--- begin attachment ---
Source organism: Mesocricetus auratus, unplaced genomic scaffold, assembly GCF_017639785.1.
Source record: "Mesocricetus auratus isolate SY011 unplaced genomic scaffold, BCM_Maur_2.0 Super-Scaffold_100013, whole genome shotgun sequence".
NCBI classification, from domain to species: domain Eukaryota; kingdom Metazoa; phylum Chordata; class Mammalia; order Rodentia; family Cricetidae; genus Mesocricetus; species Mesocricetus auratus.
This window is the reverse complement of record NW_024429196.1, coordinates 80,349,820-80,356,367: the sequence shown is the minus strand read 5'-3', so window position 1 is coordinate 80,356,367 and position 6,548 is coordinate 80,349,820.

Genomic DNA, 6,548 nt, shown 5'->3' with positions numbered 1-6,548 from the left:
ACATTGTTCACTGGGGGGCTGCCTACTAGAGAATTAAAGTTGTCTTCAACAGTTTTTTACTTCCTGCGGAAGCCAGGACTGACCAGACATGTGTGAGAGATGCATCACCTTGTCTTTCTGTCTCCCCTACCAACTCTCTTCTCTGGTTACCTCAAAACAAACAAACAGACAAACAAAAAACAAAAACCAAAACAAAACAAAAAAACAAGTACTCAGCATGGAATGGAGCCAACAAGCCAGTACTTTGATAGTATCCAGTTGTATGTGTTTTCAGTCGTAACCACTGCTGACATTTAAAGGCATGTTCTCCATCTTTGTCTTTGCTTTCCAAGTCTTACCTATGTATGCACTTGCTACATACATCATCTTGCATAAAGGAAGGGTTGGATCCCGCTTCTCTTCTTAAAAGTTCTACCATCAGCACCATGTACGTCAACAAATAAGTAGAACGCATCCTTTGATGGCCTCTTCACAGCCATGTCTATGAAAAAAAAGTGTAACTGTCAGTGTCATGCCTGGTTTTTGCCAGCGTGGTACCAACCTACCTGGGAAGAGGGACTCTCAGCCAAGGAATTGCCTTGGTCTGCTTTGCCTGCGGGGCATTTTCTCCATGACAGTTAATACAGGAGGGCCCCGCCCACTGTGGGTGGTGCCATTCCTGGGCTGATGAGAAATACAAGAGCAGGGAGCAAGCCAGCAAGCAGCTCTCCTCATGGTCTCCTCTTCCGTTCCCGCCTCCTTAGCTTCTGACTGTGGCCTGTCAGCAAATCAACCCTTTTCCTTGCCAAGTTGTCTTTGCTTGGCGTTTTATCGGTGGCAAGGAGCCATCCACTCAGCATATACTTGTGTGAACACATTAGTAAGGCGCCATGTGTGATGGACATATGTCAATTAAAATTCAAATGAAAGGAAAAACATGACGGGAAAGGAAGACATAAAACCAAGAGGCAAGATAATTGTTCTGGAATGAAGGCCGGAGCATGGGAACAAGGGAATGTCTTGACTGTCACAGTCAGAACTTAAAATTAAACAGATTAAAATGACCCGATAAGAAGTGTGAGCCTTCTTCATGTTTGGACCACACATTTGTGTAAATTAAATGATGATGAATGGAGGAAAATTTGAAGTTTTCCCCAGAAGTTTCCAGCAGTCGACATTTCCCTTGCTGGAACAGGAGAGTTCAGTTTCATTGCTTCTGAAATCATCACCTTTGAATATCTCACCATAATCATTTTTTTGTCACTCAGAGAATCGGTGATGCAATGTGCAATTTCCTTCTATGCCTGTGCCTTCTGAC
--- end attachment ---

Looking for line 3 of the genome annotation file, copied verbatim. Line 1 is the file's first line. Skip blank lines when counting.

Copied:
NCBI classification, from domain to species: domain Eukaryota; kingdom Metazoa; phylum Chordata; class Mammalia; order Rodentia; family Cricetidae; genus Mesocricetus; species Mesocricetus auratus.